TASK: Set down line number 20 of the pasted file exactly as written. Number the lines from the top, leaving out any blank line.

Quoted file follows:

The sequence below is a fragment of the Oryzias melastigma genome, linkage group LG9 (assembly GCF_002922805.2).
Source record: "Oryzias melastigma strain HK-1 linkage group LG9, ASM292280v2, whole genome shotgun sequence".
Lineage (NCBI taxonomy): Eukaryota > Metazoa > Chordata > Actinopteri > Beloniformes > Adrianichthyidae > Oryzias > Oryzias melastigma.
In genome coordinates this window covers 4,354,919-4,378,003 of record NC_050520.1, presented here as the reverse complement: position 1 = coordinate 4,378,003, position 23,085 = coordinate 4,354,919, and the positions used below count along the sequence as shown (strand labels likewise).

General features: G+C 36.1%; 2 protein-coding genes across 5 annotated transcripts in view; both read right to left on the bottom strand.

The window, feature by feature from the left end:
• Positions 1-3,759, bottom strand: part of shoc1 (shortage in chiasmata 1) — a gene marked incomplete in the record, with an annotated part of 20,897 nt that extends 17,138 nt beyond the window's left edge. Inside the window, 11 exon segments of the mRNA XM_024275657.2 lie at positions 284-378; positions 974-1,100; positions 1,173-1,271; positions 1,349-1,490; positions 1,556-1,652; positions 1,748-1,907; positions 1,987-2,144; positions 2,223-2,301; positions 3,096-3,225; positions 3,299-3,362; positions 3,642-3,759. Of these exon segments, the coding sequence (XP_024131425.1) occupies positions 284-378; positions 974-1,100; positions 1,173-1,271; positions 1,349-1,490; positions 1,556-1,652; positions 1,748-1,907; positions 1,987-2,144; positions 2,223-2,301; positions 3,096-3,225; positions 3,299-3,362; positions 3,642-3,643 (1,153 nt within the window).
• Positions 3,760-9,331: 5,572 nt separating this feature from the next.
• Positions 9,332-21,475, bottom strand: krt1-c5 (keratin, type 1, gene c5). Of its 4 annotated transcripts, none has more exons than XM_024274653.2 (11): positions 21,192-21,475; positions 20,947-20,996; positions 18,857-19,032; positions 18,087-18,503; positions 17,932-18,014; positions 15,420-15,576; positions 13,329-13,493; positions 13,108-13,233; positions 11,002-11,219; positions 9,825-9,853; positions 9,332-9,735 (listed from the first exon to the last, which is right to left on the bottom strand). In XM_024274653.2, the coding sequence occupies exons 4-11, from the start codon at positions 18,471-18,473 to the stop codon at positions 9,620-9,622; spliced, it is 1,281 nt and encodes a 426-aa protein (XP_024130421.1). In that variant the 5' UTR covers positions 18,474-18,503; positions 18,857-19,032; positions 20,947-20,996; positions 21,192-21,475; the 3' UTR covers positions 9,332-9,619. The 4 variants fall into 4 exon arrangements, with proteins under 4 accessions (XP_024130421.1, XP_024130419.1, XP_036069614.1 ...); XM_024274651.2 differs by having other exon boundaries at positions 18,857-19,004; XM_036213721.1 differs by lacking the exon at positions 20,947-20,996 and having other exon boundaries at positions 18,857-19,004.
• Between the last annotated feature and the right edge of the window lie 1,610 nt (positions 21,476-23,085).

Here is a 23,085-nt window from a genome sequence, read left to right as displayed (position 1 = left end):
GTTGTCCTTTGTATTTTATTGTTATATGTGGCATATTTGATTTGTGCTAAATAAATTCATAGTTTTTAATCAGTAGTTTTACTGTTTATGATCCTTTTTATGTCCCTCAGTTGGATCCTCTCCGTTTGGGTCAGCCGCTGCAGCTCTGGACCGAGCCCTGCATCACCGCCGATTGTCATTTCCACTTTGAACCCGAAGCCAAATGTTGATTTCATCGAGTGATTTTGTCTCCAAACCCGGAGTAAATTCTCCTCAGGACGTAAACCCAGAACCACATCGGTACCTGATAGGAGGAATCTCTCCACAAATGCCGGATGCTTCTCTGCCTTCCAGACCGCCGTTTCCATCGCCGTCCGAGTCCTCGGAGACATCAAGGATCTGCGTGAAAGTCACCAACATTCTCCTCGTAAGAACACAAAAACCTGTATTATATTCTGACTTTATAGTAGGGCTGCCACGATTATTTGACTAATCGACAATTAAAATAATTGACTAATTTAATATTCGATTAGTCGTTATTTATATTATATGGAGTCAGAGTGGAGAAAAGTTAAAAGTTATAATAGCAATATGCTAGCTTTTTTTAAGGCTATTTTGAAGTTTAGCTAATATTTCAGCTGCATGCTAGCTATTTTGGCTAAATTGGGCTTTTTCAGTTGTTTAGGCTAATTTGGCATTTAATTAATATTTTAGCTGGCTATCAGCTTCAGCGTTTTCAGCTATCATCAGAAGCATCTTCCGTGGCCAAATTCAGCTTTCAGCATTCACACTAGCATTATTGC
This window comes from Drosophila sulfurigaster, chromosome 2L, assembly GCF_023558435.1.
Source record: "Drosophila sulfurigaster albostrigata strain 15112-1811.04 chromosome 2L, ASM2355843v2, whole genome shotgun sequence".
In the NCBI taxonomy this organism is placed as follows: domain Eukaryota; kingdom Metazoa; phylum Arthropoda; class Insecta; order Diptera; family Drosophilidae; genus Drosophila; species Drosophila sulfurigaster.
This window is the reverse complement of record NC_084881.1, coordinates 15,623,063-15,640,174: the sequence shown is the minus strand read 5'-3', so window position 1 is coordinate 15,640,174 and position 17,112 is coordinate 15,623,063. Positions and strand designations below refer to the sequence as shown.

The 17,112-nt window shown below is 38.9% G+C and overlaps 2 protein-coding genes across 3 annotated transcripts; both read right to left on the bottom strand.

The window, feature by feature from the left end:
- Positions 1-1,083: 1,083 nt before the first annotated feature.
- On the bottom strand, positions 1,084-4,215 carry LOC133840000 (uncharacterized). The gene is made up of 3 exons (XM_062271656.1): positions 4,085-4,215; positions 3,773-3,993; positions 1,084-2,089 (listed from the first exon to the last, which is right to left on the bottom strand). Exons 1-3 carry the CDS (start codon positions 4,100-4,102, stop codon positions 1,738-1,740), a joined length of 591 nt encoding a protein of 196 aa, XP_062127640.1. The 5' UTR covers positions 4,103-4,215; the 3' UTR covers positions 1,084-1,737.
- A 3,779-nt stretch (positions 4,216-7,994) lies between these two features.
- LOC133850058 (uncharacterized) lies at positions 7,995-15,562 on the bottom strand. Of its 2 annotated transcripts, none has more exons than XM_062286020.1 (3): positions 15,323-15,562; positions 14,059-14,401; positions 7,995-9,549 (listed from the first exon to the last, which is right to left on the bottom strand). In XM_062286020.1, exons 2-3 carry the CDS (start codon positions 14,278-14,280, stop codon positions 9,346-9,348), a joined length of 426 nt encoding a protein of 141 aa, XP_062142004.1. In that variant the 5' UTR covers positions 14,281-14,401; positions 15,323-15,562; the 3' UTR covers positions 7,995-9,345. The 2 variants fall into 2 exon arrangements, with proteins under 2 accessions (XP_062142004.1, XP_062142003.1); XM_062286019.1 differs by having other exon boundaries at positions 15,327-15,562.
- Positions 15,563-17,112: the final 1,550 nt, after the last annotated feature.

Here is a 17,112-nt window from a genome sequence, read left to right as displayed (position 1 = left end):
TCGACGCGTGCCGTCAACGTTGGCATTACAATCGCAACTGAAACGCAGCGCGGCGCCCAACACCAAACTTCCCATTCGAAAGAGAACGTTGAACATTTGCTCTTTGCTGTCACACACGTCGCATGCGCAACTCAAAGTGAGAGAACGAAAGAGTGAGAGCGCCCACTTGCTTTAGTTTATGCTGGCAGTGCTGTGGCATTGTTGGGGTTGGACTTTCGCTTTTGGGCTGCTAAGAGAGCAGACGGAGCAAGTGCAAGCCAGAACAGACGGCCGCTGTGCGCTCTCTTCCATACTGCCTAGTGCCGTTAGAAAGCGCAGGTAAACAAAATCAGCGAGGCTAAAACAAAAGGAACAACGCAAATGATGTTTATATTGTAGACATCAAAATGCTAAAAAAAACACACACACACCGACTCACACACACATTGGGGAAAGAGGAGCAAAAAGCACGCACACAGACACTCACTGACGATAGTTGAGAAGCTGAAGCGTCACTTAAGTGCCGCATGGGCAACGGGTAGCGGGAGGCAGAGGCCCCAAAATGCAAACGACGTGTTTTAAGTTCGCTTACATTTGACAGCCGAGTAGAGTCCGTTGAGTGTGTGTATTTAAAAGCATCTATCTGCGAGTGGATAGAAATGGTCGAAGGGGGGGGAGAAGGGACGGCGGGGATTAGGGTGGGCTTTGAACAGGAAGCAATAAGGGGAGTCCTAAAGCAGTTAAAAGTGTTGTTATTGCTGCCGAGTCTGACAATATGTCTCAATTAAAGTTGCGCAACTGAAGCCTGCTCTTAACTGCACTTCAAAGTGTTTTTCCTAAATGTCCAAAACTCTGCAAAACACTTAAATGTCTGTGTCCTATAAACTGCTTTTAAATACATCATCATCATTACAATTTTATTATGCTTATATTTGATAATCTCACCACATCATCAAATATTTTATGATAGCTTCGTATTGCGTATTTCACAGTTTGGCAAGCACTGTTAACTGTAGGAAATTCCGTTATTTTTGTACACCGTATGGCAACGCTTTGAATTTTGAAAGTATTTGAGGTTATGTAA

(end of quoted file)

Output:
- On the bottom strand, positions 1,084-4,215 carry LOC133840000 (uncharacterized). The gene is made up of 3 exons (XM_062271656.1): positions 4,085-4,215; positions 3,773-3,993; positions 1,084-2,089 (listed from the first exon to the last, which is right to left on the bottom strand). Exons 1-3 carry the CDS (start codon positions 4,100-4,102, stop codon positions 1,738-1,740), a joined length of 591 nt encoding a protein of 196 aa, XP_062127640.1. The 5' UTR covers positions 4,103-4,215; the 3' UTR covers positions 1,084-1,737.